Hannah and Papa J

Hannah and Papa J

Tuesday, October 25, 2016

The perils of naming yourself

Dear Hannah,

One thing that I realized after reading an extremely Catholic essay by Anthony Esolen was that, in the war over gender pronouns and nearly everything else, it's generally a terrible thing to name yourself.

Monday, October 24, 2016

In praise of Milo Yiannopoulos

Dear Hannah,

I'll admit upfront that I hated Milo at first.  It was something about the way he treated fat women.  He made himself too much of an ass, taking the issue far beyond the heresy of leftists and turning it into something personal -- something regrettable by anyone who has an overweight mother or a sister.  The people against "fat shaming" are really against health and beauty and taste, and thus deserve every ounce of what they get from him.  The overweight, on the other hand, are only overweight.  They might look terrible in bikinis, but they often make up for it with what we refer to as a personality*

Sunday, October 16, 2016

The American Dream and its critics

Dear Hannah,

Because I was in college I've done several things I wouldn't do now, at the top of the list being a beer bong with more than seven types of hard liquor, voting as a Democrat, and reading Michael Moore.  The latter of these took place after I quit railing cocaine and picked up some Chomsky, and involved a too-long book about something like Oprah Winfrey becoming president.  It was titled Dude, Where's My Country? because it was written for idiots.  One of the chapters stuck with me more than the one about Oprah, however, and it had to do with the fraudulence of the American Dream.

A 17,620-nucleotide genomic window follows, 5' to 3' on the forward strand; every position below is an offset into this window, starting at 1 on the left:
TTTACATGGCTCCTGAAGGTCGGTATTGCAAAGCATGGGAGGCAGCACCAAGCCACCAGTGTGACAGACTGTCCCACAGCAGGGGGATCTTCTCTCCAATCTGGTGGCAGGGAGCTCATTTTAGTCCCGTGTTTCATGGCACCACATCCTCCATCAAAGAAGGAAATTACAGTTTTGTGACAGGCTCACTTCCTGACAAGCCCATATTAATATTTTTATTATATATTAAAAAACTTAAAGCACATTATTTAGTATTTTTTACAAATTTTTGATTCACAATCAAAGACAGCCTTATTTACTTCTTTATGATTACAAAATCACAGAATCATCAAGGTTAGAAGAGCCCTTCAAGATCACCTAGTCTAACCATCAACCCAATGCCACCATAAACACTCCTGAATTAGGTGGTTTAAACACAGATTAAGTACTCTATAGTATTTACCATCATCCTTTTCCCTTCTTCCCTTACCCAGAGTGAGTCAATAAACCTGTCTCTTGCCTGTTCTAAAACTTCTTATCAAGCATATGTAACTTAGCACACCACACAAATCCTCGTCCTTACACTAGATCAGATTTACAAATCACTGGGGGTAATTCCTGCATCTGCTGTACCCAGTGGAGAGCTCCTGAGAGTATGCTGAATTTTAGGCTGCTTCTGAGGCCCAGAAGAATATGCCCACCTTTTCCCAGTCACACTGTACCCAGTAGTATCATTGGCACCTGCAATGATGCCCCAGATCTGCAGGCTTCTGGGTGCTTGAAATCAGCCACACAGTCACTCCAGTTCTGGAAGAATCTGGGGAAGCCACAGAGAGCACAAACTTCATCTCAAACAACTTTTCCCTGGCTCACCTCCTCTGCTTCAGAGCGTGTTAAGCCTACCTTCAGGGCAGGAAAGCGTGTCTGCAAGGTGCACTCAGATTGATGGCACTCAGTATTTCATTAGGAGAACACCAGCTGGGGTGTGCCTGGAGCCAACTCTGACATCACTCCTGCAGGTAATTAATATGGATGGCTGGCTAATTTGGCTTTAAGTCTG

Monday, October 3, 2016

Welfare queens and their defenders

Dear Hannah,

If the editors of The Atlantic ever saw Lost, they might remember a scene when Sawyer the con-man explains his dad's philosophy of stealing.  It runs, in short, that no matter who you are or what you do for a living, you're either taking or giving too much -- but you're never getting what you deserve.  The whole world is alternating between stealing or being stolen from.  The professional thief and the saint are separated from humanity only in name.  The difference between the thief and most of us is really a matter of degree.  In church they call this the 80/20 rule: 20% of them do all the work, and 80% of them sit on their asses.